Tuesday, January 19, 2010

Tombstone Tuesday - January, 19, 2010

Some where after the heat kicked in, I noticed that the red numbers on the ceiling said 2:11 AM. What seemed like a short while later I noticed it was 4:14. By now the brain has kicked in and memories are firing right and left before long the rest of me is awake too. I had wondered last night how I would get my Tombstone Tuesday written. Well, now I know…

With memories reeling in my brain and one of the frames that I noticed were of a man who in my life was larger than life. His name was Everett Alton Smith. He was the oldest son of Alvin and Cora Smith. He was born in 1904 in Uniondale, Indiana at the home of his maternal Grandparents, John and Emma Crites. Three years earlier the first automobile had been produced, 1901 Curved Dash Oldsmobile, built by Ransom E. Olds. It’s hard for me to image a time when there wasn’t an automobile. Alvin, Everett’s father would decide 16 years later that it was time to get in on this “automobile action” which would begin a bit of a legacy in this Smith family with General Motors. Everett however would make a different decision about his life. As a young newly wed man, Everett work for a company which manufactured and sold batteries and other automotive parts.

Everett is seated at a display which is setup in a large tent for at some kind of a conference. On his marriage license, Everett states that he is a battery charger. Within 10 years Everett would find what would turn out to be his real calling. He enrolled in the seminary at Albion College where he lived and studied for a year while his young wife and small children remained in Flint with other family members. He was officially ordained as a minister in 1933, soon after the Great Depression. In 1934, he become an elder of the Methodist Protestant Church in the Michigan Conference. He would serve as a minister in seven church from 1934 until 1956 when he retired. Everett learned that he was afflicted with Multiple Sclerosis which cut short his career as a minister. He had decided that he would preach as long as he could stand behind the pulpit. When he could no longer be certain that he could stand, he would retire. The year would be 1956. After retiring, he and Lillian remained in Lapeer until 1965, when they moved into the West Grand Boulevard Temple Retirement home, in Detriot.

As the granddaughter of Everett, what I really remember the most is that he was a gentle giant. He seemed so big to me. As a child, his lap was a favorite place of mine. You were always welcome to come sit with him especially when he found a rocking chair or a large wing back. I could melt into his lap and listen to his mellow voice. When he gave you a hug you were engulfed by the most secure set of and loving arms. They reminded me of the arms of God. Looking back at his life, he knew then that he had MS and knew that his life would soon change in a radical way. He always had a smile on his bright face and a kind word. If he was afraid or anxious about his illness, he never showed it.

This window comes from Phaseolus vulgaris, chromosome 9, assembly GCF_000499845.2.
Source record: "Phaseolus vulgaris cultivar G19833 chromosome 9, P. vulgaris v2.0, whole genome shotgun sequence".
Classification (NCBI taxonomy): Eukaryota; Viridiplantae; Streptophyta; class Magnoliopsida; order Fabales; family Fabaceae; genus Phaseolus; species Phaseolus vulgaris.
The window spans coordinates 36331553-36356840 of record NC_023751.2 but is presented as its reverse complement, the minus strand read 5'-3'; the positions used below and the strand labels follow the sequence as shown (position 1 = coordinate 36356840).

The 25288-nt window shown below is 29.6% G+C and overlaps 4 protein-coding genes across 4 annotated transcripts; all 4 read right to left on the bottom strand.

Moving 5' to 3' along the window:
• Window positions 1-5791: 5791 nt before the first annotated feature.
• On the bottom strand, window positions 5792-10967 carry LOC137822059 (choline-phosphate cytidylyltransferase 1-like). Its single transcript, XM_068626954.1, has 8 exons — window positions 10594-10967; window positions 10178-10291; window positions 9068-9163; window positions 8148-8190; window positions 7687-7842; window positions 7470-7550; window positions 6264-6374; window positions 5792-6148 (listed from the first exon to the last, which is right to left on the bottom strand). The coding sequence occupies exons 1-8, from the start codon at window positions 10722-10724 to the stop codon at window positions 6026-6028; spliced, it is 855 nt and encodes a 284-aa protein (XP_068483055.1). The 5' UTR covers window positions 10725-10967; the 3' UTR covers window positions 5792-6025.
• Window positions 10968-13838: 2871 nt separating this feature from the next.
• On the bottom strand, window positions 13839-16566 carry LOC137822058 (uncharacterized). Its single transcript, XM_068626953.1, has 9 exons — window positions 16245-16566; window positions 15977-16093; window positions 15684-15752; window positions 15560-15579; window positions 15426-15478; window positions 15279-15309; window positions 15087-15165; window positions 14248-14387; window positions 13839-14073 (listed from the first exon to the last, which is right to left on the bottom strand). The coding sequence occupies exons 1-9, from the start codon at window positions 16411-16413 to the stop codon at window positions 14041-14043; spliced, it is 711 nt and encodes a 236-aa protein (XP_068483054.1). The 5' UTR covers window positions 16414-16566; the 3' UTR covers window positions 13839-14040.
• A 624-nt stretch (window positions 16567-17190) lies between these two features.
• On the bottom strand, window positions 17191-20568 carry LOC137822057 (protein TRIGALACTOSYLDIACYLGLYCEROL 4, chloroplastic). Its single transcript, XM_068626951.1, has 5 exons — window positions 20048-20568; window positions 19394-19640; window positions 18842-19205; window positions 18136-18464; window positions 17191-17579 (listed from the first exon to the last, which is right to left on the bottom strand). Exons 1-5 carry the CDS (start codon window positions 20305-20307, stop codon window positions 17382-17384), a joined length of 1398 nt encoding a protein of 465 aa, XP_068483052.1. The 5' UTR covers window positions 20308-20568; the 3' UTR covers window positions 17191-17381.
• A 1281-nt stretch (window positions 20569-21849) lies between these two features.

Here he is holding Sharon and you can see the brace that he wore on his right leg. It was this brace that I remembered that he wore when I was a kid. I remember that he could not run and play with us, like my Dad did but he was older and I just thought that maybe that was why. When I was seven, I spent a week in Lapeer with Grandma and Grandpa. It was during that week when I realized that something was wrong with Grandpa. Every morning and afternoon, Grandpa would spend twenty minutes on a stationary bike exercising his legs trying to keep them alive but in the hours between the morning and afternoon bike sessions he spent four hours at the WMRP radio station working. Grandma and I rode to the station early to pick him up from work each day. I remember sitting in the parking lot of the station where we listened to the last ten minutes of his broadcast. It was a bit strange hearing his familiar velvety voice coming out of the car speakers. Two short years later he could no longer make his legs work so he began to use the wheel chair that we all remember so well. From that time on he became a very dependent on all the people around him. There must have been a struggle within him. This once large robust man who can now can barely move but he bore his burden in silence. Thankful for those around him who helped him each day. For thirteen years he lived in a body which lost its ability to function day by day. On March 9,1978 , his heart finally quit beating and he was gone.

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